Terry Jones, a founding member of Monty Python and a beloved comedian, screenwriter, film director, poet, historian and author, has died. He was 77.
Jones had been suffering from dementia, which was revealed publicly by his son, Bill, in September 2016. It left him unable to speak.
“We are deeply saddened to have to announce the passing of beloved husband and father, Terry Jones,” his family said in a statement.
Although rarely receiving the same acclaim as Monty Python’s other members, Jones as widely regarded within the group as its underrated but passionate heart, known for his good-natured enthusiasm and a deep well of intelligence across a broad range of subjects.
A biographer once commented that should you speak to Jones “on subjects as diverse as fossil fuels, or Rupert Bear, or mercenaries in the Middle Ages or Modern China … in a moment you will find yourself hopelessly out of your depth, floored by his knowledge.”
The Hollywood Reporter did an exhaustive profile of Jones with the announcement:
Born in North Wales, Jones read English at Oxford University, where he met his long-term collaborator and friend, Michael Palin. The two would star together in the college’s comedy troupe The Oxford Revue, and after graduation, they appeared in the 1967 TV sketch comedy Twice a Fortnight.
Two years later, they created The Complete and Utter History of Britain, which featured comedy sketches from history as if TV had been around at the time. It was on the show Do Not Adjust Your Set where they would be introduced to fellow comic Eric Idle, who had starred alongside John Cleese and Graham Chapman in productions mounted by the Cambridge University theatrical club the Footlights.
The five — together with Terry Gilliam, whom Cleese had met in New York — would quickly pool their talents for a new show. Monty Python’s Flying Circus was born and ran on the BBC for four seasons between 1969 and 1974, with Jones driving much of the show’s early innovation.
Among his most famous performances in the series were Jones as an inept, bumbling cardinal in the Spanish Inquisition (seen wearing a leather WWI pilot’s hat and goggles); a member of the Hell’s Grannies, a marauding group of old women terrorizing the streets of London; an overly apologetic French waiter in a sketch involving a dirty fork; a Yorkshireman who had to “get up out of the shoebox in the middle of the night and lick the road clean with our tongues”; and a nude piano player with an erratic face in scenes often used to break up sketches.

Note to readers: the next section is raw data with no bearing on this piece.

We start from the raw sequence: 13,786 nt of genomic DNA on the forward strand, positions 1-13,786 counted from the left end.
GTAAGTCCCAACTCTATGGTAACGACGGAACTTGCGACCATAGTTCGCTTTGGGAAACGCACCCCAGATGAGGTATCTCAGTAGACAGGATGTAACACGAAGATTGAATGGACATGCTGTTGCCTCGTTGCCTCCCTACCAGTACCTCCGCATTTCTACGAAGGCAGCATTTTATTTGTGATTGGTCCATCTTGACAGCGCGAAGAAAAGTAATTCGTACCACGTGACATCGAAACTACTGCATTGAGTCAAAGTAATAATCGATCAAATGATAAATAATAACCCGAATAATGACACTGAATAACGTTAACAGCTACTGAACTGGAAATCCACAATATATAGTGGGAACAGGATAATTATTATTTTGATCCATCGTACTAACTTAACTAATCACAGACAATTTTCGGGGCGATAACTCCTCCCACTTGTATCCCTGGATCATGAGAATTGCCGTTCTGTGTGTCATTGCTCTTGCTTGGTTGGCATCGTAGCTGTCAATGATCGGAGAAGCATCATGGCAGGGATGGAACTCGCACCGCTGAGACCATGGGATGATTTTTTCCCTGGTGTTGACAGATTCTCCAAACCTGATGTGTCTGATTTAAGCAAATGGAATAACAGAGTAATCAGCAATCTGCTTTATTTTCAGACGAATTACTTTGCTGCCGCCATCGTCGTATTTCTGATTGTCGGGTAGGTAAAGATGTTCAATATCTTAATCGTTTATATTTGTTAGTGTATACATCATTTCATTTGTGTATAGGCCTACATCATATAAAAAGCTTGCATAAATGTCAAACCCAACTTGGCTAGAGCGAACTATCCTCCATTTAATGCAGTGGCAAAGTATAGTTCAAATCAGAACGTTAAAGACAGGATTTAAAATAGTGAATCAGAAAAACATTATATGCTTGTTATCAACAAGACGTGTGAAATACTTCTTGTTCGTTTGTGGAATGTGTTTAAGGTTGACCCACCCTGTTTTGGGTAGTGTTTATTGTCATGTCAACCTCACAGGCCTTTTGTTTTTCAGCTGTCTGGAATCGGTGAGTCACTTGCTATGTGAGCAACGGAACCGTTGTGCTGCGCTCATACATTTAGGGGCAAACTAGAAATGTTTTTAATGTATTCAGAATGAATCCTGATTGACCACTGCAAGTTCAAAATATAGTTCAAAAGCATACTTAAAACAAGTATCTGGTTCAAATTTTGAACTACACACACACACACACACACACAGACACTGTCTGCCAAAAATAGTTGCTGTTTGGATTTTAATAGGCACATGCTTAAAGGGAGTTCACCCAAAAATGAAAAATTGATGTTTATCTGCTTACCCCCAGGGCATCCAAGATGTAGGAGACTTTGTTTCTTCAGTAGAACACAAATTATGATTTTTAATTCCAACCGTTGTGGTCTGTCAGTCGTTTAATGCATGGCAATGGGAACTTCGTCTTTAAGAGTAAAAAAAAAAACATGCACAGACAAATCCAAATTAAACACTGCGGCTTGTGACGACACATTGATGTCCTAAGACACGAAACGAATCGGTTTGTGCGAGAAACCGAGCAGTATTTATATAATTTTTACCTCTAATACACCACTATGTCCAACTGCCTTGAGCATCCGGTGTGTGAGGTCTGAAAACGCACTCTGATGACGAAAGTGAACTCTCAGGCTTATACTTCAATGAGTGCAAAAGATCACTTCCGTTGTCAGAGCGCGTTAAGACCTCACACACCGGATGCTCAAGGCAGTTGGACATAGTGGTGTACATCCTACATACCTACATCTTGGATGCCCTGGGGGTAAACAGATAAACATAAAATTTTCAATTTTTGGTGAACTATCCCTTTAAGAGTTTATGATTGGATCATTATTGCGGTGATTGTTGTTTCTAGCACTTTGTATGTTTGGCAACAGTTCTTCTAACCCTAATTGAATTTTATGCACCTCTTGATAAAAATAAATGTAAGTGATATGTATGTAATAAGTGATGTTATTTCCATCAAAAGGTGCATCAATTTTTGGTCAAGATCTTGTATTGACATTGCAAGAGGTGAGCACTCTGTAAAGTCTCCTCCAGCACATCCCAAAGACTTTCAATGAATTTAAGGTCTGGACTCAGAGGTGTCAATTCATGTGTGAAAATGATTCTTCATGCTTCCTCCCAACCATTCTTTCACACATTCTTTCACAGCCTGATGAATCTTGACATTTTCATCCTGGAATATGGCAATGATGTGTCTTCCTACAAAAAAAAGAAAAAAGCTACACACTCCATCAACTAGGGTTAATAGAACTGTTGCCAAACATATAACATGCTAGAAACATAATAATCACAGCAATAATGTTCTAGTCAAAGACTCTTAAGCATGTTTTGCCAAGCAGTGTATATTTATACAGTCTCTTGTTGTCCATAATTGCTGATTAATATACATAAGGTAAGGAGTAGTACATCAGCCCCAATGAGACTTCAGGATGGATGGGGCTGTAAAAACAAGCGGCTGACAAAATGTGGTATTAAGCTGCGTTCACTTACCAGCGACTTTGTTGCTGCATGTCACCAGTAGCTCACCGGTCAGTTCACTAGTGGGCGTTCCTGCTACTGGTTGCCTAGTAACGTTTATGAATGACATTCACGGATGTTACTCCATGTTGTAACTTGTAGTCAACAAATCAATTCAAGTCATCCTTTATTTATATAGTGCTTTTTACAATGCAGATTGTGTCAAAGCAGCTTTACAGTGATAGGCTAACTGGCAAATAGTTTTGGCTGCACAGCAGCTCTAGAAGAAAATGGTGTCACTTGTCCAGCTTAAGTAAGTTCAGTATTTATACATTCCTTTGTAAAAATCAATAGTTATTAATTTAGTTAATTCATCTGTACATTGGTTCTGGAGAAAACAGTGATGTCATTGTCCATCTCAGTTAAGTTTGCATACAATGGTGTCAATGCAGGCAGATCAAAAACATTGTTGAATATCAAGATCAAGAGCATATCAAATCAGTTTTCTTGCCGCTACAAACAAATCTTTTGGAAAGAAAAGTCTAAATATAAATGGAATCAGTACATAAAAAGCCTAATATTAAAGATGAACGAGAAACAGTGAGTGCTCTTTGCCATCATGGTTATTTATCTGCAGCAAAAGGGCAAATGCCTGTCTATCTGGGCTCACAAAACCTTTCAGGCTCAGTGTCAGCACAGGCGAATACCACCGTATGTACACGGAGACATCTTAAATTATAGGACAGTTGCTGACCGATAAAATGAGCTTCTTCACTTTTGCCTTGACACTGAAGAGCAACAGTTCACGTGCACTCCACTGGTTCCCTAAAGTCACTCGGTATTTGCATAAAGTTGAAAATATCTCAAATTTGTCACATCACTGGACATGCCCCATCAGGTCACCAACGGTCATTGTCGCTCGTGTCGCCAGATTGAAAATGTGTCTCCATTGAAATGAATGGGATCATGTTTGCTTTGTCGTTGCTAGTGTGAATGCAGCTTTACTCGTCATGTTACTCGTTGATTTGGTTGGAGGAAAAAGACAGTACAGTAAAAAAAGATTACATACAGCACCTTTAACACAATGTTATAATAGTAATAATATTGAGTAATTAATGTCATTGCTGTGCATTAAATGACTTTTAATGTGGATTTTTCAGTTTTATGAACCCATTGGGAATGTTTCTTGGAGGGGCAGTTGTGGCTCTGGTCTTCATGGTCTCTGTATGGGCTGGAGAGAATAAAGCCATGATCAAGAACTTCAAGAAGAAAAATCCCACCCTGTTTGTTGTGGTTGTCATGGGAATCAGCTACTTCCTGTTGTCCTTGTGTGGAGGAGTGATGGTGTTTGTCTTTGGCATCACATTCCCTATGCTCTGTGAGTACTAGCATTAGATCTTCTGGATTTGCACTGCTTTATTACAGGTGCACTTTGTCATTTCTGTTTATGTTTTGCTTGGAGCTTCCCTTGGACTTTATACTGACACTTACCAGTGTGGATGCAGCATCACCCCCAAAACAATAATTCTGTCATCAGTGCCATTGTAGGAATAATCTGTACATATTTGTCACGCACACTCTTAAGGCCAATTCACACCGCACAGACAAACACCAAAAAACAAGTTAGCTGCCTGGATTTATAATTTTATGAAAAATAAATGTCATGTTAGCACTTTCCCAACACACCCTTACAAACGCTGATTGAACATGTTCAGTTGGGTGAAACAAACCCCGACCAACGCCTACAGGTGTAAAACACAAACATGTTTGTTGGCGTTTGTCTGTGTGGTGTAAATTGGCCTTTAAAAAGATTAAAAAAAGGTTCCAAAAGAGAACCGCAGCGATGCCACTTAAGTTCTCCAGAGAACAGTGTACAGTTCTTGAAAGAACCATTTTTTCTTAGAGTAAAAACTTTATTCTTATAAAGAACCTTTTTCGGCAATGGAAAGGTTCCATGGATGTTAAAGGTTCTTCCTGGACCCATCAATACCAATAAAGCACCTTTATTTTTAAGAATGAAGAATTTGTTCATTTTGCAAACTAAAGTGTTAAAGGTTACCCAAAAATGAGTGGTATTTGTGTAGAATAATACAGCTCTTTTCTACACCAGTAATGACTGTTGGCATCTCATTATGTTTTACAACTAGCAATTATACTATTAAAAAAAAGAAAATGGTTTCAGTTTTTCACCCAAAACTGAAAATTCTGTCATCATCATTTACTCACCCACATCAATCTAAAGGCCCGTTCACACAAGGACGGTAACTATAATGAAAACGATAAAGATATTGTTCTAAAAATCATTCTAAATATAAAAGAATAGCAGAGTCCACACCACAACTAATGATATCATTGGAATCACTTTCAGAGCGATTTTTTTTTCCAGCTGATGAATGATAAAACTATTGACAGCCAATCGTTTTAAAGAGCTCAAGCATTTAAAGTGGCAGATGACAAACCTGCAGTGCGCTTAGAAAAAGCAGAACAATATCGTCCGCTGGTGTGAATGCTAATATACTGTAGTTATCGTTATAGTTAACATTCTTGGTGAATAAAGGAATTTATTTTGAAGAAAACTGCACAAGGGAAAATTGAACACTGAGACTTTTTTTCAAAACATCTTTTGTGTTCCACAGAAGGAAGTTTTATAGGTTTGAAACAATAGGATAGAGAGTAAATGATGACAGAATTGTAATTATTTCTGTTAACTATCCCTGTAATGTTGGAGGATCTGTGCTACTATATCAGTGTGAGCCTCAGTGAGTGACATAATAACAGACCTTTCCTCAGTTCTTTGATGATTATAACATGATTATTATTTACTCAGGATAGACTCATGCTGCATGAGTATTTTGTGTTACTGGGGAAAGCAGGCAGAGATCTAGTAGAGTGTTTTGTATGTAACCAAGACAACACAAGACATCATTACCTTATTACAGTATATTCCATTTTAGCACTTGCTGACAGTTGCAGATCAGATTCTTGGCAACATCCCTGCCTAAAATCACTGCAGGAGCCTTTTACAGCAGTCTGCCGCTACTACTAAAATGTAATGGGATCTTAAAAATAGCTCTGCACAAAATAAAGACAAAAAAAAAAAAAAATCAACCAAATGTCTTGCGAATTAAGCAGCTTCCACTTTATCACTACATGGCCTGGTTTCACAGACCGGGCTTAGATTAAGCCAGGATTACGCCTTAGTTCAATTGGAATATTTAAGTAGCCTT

After the TV show ended, Jones co-directed with Gilliam the troupe’s first big-screen outing, Monty Python and the Holy Grail (1975), in which Jones also played, among other roles, Sir Bedevere the Wise, Prince Herbert (“Father, I just want to sing!”) and a member of the dreaded Knights who say “Ni.”
For Life of Brian (1979) and Monty Python’s The Meaning of Life (1983), Jones took on sole directing duties, having amicably agreed with Gilliam that his approach was better suited to the group’s performing style.
Away from the Pythons, Jones would keep directing, helming the comedy Personal Services (1987), the all-star comedy-fantasy Erik the Viking (1989) and The Wind in the Willows (1996) while turning back to TV for episodes of The Young Indiana Jones Chronicles on ABC and the British comedy series Ripping Yarns, which he created with Palin.
Meanwhile, Jones was becoming a prolific children’s author. Between 1981 and 2002, he published 20 fiction novels, including Fairy Tales — selected by Children’s Laureate Michael Rosen as one of his five best children’s stories of all time — and The Saga of Erik the Viking, from which the film Erik the Viking was loosely based. Jones also wrote the first draft of the early script for Jim Henson’s David Bowie-starring cult adventure fantasy Labyrinth (1986), and despite the screenplay going through several rewrites, received the film’s sole screenwriting credit.
Jones reunited with his fellow comics one final time on stage in 2014 for Monty Python Live (Mostly), held in London’s O2 arena and intended as a one-off until popular demand saw nine extra dates added.
Everyone at Bleeding Fool offers our most sincere condolences to Mr. Jones’ family, friends, and fans.